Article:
Derived Functor instance for void types

Edward Kmett ekmett at
Mon Jan 16 17:55:50 UTC 2017

There are really four cases to consider for deriving purposes.

Some type T occurs positively, negative, not at all, or in both.

* In the case it doesn't occur at all or occurs only positively, er... we
don't care. We're not case analyzing it =)

* In the case of negative position only, the current behavior is more
defined than the stricter behavior Ryan proposes. I personally very much
favor keeping Eq, Ord, etc. as defined as possible for Void, V1 and the
like with the existing behavior. 'a' occurs in negative position only for
these cases.

* In the case of it occurring in both positive and negative position we
have the option to 'pass it through' to exchange the bottom. In the case of
changing the behavior of Functor and the like we're not actually changing
the definedness of the result, we're merely choosing between "equivalent"
bottoms. This is a rather exceptional case, but the ability to preserve
placed bottoms in a structure in case they have meaning to the user seems
quite valuable.

Similarly the existing practice of not doing wasted work and producing more
defined results, also seems valuable. Aiming for "consistency" here seems
to be pursuing a goal that doesn't actually help anyone and just makes
stuff less defined.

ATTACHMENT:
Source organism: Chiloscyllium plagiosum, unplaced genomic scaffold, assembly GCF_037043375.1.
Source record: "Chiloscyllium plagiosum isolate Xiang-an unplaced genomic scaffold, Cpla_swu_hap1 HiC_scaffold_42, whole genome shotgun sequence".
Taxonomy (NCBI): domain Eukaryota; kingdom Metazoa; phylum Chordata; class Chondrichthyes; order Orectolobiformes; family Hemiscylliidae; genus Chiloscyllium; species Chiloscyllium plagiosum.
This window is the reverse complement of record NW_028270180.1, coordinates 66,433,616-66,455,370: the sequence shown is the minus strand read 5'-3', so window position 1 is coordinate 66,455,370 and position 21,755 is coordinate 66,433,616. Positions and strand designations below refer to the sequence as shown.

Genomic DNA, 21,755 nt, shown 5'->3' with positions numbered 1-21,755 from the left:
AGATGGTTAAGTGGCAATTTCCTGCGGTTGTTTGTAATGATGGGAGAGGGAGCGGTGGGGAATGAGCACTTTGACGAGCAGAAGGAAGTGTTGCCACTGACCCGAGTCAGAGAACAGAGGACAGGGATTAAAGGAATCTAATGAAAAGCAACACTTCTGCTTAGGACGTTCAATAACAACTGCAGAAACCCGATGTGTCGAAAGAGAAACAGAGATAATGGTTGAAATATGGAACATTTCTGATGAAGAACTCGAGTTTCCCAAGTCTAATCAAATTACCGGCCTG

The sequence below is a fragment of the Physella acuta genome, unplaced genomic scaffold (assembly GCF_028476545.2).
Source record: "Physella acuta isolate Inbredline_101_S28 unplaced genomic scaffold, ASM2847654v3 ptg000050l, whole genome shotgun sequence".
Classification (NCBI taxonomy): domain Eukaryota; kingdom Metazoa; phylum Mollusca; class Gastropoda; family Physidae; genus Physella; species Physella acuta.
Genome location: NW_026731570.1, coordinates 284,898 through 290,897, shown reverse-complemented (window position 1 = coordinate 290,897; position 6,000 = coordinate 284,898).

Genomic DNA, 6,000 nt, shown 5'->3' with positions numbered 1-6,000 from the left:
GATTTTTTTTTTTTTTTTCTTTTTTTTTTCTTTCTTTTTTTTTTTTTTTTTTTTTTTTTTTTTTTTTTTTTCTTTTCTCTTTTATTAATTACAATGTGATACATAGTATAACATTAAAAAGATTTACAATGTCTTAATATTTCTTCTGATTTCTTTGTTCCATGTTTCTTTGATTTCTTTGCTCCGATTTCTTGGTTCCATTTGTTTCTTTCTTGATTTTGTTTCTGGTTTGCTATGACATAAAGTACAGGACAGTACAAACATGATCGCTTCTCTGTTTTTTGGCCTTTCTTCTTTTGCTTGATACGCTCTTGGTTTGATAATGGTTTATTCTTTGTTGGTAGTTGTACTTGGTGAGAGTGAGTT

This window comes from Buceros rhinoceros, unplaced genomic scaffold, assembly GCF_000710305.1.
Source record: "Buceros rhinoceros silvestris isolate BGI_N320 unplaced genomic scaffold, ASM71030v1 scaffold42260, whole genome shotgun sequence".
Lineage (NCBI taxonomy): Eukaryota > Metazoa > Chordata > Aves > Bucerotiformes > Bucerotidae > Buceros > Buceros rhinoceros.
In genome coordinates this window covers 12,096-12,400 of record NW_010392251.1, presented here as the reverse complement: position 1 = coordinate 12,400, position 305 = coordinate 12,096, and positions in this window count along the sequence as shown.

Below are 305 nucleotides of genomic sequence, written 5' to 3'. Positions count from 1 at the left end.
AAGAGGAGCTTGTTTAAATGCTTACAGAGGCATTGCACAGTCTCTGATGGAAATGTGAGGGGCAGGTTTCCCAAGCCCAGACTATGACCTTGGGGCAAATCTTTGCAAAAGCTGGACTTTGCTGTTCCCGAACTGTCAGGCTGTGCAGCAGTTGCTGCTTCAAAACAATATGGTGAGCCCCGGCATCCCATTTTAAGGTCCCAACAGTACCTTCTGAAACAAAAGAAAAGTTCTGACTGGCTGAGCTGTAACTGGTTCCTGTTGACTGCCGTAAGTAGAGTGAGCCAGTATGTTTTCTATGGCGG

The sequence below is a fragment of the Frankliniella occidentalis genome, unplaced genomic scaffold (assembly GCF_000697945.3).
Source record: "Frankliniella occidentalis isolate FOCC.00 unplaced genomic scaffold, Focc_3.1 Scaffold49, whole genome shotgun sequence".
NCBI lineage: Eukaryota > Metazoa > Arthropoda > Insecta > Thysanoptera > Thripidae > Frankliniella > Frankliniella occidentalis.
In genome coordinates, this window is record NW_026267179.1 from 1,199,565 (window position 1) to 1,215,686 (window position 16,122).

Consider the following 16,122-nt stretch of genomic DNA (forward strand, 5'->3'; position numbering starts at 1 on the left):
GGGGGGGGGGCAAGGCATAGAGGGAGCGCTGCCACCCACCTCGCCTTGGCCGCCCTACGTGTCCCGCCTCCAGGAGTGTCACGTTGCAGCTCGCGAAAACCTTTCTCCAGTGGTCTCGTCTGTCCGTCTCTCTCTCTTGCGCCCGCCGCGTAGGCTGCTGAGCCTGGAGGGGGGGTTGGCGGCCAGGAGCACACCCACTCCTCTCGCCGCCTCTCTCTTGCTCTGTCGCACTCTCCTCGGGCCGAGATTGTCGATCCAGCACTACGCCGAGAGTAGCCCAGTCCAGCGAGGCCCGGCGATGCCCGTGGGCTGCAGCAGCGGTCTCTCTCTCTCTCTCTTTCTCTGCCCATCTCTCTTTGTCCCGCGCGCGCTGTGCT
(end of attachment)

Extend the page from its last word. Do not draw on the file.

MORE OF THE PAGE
On Mon, Jan 16, 2017 at 9:25 AM, Ryan Scott < at> wrote:

> To be clear, if you have:
>   data V a deriving Functor
> David is proposing in #13117 [1] that the derived instance use
> -XEmptyCase instead of the current error-based implementation:
>   instance Functor V where
>    fmap _ x = case x of {}
> This seems fine and well, but given that #13117 is basically a
> continuation of another discussion in #7401 [2], I feel like if we're
> going to tackle the issue of derived instances for empty data
> declaration, we should solve it for all stock classes.
> In particular, there are two thorny issues to consider here. What if
> we have this instead?
>   data V2 deriving Eq
> What instance should this produce? Reid Barton proposed in #10577 [3]
> that it should be:
>   instance Eq V2 where
>     a == _ = case a of {}
> But we have a choice here, since (==) has multiple arguments! The
> definition could also conceivably be:
>   instance Eq V2 where
>     _ == b = case b of {}
> Is there a uniform policy we can decide for functions with multiple
> arguments like this? In fmap, it's unambiguous since there's only one
> argument of type f a.
> Another issue to consider is that if we adopted this convention for
> derived Eq instances for empty datatypes, we'd actually be going
> against the convention set for Data.Void. As noted in [4], this is the
> current Eq instance for Void:
>   instance Eq Void where
>     _ == _ = True
> I'm not proposing that we change this definition, since there are many
> good reasons to have it this way (see the thread in [5] for Edward
> Kmett's convincing argument in favor of the current Eq Void instance).
> Rather, I'm asking if we would be OK with having this
> discrepancy--that is, deriving Eq for your own Void2 type would
> produce a different instance. Personally, I'd be fine with it, but I
> think we should ask for the community's input as well.
> So sorry to hijack this thread, David, but we really should answer
> these two questions as well:
> 1. What do we do in ambiguous cases like derived (==) implementations
> for empty datatypes?
> 2. Are we fine with derived instances for empty datatypes sometimes
> being different than the corresponding instances for Data.Void?
> Ryan S.
> -----
> [1]
> [2]
> [3]
> [4]
> [5]
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